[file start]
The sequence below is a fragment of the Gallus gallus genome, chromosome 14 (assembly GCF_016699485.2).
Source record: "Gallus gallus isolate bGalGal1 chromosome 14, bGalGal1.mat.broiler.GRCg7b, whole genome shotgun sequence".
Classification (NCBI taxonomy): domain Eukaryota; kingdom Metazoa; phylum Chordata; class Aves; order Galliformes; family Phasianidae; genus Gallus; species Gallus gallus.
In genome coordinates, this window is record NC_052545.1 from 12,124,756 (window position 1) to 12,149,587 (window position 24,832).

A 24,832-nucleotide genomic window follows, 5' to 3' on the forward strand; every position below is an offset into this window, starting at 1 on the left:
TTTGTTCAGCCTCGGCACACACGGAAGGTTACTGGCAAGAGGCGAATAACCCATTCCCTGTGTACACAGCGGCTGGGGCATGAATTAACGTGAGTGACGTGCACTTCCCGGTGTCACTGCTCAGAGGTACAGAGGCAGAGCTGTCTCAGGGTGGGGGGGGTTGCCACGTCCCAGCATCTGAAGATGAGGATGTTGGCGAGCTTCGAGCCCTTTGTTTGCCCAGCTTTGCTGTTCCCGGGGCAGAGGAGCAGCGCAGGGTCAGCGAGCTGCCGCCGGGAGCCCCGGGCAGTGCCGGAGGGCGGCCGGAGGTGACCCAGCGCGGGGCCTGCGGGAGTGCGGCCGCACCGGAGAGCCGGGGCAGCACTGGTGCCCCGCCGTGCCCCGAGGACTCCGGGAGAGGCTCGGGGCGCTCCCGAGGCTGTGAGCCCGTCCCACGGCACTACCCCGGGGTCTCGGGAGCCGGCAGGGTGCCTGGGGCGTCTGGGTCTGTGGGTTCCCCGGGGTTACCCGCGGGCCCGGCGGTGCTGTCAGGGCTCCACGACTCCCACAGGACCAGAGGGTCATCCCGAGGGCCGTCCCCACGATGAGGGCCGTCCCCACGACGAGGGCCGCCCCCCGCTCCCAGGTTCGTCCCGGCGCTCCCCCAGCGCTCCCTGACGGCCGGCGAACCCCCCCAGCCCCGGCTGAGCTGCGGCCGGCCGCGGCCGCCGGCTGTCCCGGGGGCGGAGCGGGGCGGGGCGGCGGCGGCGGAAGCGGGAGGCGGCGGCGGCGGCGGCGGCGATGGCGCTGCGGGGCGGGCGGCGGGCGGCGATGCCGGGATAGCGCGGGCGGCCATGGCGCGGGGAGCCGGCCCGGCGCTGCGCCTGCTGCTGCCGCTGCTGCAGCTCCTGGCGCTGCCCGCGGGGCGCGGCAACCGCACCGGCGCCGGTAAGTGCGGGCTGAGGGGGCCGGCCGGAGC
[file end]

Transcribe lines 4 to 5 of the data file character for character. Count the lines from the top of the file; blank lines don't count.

In genome coordinates, this window is record NC_052545.1 from 12,124,756 (window position 1) to 12,149,587 (window position 24,832).

A 24,832-nucleotide genomic window follows, 5' to 3' on the forward strand; every position below is an offset into this window, starting at 1 on the left: